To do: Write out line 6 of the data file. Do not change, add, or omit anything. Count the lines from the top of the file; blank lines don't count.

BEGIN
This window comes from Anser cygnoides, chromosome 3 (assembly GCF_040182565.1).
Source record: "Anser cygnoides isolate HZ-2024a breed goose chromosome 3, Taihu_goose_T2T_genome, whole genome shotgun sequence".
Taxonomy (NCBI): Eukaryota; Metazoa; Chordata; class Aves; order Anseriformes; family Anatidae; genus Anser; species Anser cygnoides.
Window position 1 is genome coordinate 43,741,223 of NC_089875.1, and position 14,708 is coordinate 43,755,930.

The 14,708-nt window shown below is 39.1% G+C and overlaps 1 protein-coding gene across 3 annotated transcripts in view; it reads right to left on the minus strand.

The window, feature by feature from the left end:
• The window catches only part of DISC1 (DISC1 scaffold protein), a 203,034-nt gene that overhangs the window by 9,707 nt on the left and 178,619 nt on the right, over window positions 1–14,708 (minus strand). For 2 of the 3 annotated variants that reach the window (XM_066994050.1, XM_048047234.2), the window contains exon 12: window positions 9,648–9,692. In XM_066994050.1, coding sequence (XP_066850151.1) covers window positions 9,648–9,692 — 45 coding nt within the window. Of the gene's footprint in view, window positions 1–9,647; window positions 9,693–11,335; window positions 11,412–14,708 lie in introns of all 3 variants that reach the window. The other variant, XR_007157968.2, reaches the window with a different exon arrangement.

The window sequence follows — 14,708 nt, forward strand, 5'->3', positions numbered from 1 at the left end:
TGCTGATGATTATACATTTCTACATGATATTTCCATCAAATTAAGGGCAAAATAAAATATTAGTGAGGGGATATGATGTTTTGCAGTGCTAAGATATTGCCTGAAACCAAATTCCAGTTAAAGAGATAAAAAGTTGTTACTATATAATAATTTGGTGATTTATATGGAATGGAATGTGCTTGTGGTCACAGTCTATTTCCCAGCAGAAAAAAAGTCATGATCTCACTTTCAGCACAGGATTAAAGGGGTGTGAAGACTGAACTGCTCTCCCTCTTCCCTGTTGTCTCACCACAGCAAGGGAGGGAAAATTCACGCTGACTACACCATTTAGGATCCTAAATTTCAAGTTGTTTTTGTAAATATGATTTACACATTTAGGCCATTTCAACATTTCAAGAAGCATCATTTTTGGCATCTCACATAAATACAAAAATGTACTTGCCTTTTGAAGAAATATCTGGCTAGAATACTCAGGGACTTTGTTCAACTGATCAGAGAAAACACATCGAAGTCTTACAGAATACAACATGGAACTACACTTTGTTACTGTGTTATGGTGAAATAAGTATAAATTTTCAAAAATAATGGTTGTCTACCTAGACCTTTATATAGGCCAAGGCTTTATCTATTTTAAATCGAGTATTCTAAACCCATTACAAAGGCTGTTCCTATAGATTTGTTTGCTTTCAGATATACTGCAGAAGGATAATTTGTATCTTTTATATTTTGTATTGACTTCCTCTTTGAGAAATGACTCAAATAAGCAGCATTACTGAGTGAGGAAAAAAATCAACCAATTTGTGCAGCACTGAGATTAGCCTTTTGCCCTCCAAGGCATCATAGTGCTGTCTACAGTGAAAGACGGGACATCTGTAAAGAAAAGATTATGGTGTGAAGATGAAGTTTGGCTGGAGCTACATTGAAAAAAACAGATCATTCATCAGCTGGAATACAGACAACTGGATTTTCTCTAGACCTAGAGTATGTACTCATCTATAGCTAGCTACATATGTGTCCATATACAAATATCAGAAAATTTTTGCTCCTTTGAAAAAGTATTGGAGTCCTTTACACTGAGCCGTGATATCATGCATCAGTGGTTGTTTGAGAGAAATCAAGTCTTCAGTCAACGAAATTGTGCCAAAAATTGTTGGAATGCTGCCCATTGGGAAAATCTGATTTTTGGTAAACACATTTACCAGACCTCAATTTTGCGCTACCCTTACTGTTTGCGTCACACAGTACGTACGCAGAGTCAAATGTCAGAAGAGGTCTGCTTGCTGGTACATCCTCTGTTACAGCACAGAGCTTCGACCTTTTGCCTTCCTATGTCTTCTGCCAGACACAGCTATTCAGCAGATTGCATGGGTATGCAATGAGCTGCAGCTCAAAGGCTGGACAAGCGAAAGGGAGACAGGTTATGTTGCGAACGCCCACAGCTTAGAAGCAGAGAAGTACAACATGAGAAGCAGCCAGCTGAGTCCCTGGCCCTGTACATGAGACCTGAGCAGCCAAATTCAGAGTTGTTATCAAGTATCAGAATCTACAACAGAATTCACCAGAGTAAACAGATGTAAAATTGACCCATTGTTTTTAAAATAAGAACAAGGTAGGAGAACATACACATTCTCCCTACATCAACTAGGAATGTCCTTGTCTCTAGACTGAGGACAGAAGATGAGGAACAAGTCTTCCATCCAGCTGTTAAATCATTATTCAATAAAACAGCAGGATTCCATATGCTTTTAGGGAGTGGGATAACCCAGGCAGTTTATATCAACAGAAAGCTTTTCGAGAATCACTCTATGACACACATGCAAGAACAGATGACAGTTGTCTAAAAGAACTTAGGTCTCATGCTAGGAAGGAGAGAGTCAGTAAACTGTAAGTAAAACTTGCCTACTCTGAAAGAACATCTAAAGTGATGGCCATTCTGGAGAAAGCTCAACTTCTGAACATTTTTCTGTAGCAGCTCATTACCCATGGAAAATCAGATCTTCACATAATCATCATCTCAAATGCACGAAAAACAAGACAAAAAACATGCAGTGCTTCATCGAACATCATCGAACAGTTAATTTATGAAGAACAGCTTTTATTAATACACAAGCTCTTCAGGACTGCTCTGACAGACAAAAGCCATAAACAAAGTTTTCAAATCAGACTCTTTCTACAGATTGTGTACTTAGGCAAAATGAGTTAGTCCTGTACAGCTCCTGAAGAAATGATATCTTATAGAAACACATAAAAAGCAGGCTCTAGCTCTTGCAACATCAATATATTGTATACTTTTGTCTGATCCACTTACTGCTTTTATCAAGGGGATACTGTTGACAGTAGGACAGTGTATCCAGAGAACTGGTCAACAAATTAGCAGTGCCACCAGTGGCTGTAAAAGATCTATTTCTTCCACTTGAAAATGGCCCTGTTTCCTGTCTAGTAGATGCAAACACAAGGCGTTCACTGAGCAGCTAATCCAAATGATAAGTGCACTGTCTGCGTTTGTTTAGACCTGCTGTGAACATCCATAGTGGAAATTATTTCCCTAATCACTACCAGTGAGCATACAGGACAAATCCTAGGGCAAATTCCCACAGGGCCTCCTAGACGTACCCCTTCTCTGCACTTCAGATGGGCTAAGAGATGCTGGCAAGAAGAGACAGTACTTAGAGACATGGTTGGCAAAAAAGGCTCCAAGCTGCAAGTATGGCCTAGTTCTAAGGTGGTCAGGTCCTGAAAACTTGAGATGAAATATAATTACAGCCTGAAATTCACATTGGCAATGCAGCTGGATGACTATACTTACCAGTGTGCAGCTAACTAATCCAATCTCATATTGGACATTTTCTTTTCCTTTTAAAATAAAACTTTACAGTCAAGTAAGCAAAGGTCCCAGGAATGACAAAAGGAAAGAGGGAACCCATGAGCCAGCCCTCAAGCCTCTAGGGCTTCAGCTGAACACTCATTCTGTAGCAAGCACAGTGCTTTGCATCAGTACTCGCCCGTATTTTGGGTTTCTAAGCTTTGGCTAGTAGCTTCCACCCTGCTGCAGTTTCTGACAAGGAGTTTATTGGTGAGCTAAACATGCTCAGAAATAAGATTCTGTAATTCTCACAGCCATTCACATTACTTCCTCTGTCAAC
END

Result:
The window, feature by feature from the left end: